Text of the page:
Five Take Home STEM Girls of Promise Award


Jon Fitzgerald

From left to right, Maryam Ilyas, Maichi Nguyen, Selena Riede, Devin Scharer, and Sydney Suvransri are awarded the STEM Girls’ of Promise Award by the Ballwin/Chesterfield Chapter of AAUW on April 18.

The Inaugural American Association of University Women from the Ballwin/Chesterfield Chapter awarded five PHS girls the STEM Girls of Promise Award, an award that recognizes female students who show promise in a STEM field.

The girls who won the award, Maryam Ilyas, Maichi Nguyen, Selena Riede, Devin Scharer, and Sydney Suvransri, also received a $100 scholarship, a medal, and attended a celebratory breakfast.

Ms. Mulanax, PHS Physics teacher, organized Pattonville’s inaugural ceremony, with the help of the Co-Vice-President of the Ballwin/Chesterfield chapter and retired Pattonville English teacher Marcia Block.

“The students who I nominated are all hard workers, determined, ask good questions, practice, and they do their problem sets,” Mulanax said. “That sort of determination and hard work is what’s needed to succeed in STEM.”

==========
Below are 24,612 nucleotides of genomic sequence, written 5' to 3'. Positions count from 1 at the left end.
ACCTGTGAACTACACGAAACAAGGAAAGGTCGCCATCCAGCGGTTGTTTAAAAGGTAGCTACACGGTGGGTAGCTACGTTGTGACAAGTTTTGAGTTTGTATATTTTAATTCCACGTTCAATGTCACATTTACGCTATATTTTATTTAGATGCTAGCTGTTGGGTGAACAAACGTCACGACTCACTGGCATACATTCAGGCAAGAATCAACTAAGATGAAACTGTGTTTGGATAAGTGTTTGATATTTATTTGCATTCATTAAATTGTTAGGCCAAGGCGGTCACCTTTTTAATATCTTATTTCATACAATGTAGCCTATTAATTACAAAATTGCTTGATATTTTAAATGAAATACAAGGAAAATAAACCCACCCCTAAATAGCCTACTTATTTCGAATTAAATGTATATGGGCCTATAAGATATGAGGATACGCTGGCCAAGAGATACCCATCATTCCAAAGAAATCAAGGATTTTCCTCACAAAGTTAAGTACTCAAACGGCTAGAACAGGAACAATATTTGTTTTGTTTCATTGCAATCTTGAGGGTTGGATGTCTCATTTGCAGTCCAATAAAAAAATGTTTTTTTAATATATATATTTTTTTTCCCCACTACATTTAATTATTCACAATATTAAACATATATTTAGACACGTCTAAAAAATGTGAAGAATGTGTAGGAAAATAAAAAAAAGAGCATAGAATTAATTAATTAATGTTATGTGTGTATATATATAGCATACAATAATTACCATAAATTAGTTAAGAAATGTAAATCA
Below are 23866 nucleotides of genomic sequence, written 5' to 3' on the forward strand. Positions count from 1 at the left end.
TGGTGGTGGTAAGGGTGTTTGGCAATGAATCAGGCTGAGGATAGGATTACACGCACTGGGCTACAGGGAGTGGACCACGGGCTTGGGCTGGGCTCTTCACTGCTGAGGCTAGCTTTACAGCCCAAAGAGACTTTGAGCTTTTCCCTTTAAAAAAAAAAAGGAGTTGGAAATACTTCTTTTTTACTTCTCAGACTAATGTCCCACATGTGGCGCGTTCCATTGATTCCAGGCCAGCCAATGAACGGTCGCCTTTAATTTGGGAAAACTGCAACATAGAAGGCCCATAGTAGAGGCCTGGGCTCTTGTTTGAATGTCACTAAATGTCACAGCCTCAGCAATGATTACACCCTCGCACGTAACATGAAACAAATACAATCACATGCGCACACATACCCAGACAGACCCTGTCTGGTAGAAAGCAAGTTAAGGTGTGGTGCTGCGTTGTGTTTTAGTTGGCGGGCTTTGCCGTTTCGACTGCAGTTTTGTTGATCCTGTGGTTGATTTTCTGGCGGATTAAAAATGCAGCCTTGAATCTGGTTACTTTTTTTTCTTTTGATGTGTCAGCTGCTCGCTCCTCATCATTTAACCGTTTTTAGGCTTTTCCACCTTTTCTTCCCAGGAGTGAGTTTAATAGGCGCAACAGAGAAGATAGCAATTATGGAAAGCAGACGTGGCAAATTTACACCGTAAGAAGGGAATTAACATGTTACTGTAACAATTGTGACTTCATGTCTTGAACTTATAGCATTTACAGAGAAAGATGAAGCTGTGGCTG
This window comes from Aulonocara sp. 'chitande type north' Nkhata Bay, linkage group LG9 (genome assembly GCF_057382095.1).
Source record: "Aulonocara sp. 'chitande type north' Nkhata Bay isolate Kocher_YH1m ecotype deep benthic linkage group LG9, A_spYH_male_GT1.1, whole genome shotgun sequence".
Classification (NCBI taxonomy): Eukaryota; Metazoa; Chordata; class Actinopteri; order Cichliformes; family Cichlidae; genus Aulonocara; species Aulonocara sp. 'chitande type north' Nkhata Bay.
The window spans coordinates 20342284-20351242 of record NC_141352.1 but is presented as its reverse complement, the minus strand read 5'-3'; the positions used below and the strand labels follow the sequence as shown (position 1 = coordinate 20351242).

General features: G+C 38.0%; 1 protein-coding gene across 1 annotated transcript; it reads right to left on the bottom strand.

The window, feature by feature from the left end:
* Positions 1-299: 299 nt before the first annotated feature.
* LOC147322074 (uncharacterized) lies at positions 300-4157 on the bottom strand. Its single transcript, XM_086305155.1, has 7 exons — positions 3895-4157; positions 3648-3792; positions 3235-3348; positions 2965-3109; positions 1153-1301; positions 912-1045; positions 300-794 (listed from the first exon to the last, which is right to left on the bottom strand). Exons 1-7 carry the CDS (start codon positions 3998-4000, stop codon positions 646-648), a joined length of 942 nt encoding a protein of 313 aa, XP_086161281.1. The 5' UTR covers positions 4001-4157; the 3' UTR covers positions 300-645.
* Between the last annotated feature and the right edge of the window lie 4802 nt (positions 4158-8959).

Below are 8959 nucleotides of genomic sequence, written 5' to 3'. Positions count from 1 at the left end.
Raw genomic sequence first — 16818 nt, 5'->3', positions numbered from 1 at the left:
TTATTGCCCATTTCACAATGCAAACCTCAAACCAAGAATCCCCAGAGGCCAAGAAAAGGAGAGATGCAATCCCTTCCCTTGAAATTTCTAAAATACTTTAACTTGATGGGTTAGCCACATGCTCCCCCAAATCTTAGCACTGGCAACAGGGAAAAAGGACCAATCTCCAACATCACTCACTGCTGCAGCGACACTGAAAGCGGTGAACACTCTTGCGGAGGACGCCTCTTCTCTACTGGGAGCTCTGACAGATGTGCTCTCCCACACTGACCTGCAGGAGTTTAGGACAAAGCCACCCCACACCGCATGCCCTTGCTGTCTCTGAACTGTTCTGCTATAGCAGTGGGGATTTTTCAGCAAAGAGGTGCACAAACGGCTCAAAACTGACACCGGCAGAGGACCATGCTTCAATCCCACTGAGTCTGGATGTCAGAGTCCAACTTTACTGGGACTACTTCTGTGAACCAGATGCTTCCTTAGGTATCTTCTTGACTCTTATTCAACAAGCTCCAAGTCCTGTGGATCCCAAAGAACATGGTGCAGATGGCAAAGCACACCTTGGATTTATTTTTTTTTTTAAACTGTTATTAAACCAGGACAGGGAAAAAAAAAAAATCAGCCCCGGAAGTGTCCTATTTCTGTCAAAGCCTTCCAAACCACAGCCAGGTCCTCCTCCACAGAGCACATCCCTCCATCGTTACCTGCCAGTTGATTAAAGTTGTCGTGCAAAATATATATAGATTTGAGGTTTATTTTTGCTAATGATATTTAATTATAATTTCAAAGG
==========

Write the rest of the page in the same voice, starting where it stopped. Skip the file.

All of the different STEM teachers at Pattonville got to nominate who they thought had promise in a STEM field.

AAUW’s goal is to advance “​​gender equality for women and girls through research, education, and advocacy,” and hopes to inspire more girls to go into STEM fields.

Women make up 50% of the world’s population, and only 15-18% of women are in the physics position, so there’s no parody.

— Ms. Mulanax

Ms. Mulanax nominated winner Maichi Nguyen. Nguyen is not completely sure what she wants to major in but she enjoys Geology and Physics a lot.

“It [STEM] makes sense to me. There are lots of overlapping patterns in the different science and math classes I’ve taken and I like the problem-solving aspect,” Nguyen said.

Devin Scharer wants to major in a science-related field such as Environmental Studies or Agriculture.

“STEM gives students the opportunity to learn about how the world works, and there are so many interesting and intricate things to learn about in this field,” Scharer said. “The wide variety of topics within STEM allows for many to be involved, as well as lots of diversity.”

Scharer is also participating in an internship at Donald Danforth Plant Science Center this summer, which was why she was nominated for this award.

“It’s amazing that we are celebrating the achievements of us five girls,” Scharer added, “something that should’ve been happening way sooner.”

For the inaugural ceremony, Ms. Mulanax thought that “things were a bit shaky,” but she said she hopes that the program will continue to grow after she has retired.